Padma Lakshmi, television personality, model, and author has used her personal illness to inspire donations and financial support for endometriosis research.  Endometriosis is a reproductive disorder, affecting approximately 176 million women and girls worldwide (, 2015), where endometrial tissue implants in abnormal locations. In 2009, in partnership with her doctor Dr. Tamer Seckin, Lakshmi founded the Endometriosis Foundation of America, or Endofound for short. Padma Lakshmi admitted that she had never heard of the disease until her diagnosis at the age of 36, and felt that the lack of available information was problematic (, 2015). The organization holds a yearly medical conference and numerous campaigns to fund research for the painful disease (, 2015).  Padma Lakshmi’s openness about her seemingly personal reproductive disorder has helped to open the floor for research on, and discussion about, treatment options for the millions of women worldwide silently suffering from endometriosis.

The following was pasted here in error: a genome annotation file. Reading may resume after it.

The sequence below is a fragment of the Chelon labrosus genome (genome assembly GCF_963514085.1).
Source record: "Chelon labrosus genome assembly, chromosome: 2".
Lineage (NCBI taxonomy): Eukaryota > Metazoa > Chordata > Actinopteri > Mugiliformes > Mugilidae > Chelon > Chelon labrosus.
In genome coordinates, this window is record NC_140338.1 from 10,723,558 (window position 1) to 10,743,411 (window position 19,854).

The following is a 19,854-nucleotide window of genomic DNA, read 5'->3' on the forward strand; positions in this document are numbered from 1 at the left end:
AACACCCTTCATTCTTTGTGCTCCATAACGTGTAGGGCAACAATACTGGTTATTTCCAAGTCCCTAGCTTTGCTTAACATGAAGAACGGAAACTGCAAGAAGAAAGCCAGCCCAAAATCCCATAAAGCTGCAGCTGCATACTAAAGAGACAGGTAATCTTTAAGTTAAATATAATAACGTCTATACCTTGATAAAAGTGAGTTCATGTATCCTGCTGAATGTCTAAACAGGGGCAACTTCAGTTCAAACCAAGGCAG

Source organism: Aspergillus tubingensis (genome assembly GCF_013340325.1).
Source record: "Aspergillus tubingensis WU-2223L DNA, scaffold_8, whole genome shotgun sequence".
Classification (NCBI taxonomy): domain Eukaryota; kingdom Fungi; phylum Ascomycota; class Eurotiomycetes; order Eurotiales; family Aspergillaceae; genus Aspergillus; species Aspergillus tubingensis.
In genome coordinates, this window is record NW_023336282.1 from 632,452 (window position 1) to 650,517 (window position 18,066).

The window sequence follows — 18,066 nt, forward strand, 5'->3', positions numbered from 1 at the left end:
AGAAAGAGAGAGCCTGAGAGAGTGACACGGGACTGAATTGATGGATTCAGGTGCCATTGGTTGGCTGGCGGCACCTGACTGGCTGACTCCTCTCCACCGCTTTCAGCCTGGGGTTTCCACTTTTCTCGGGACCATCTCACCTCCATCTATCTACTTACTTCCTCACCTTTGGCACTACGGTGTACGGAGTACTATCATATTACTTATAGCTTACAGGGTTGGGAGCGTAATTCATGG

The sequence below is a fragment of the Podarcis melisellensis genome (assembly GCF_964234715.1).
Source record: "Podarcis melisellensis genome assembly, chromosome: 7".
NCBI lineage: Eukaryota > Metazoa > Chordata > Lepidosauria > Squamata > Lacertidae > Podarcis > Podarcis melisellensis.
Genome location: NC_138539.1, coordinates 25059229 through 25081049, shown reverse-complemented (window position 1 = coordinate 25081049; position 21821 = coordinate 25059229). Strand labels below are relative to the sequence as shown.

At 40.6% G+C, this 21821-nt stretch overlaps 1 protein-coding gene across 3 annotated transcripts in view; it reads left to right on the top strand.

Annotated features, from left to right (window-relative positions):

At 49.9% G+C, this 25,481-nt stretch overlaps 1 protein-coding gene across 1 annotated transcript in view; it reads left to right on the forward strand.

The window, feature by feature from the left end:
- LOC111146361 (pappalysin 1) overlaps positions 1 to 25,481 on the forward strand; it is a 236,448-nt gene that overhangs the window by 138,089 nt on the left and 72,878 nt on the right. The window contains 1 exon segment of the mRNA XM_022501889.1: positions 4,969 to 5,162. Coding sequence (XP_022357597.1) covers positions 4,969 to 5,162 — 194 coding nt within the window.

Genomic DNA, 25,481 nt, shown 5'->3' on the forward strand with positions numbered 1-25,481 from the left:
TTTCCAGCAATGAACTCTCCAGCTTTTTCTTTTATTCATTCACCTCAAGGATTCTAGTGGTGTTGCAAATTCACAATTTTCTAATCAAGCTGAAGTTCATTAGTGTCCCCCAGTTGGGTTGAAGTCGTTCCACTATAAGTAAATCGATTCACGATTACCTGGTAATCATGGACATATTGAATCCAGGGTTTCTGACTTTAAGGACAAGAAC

While sharing their stories and advocating for change can lead to progress in research, education and treatments, there are also downsides to having stars talk about their personal battles with health.  Celebrities have access to elite and expensive care, or radical and unconventional treatments that may not represent what is available to the general public.  Caitlin Jenner’s transition represents a transgender experience that is “far from the norm.”  While her impact on the transgender community may have been a positive step towards awareness and equality through the extensive media coverage, Jenner had access to the best doctors, treatments and stylists, which is far from the case for most transgender individuals (Grinberg 2015).  Jenner’s coming out was a positive step for the transgender community—working towards lessening the stigma of gender identity struggle—but it nevertheless displays an unrealistic expectation of a gender transition.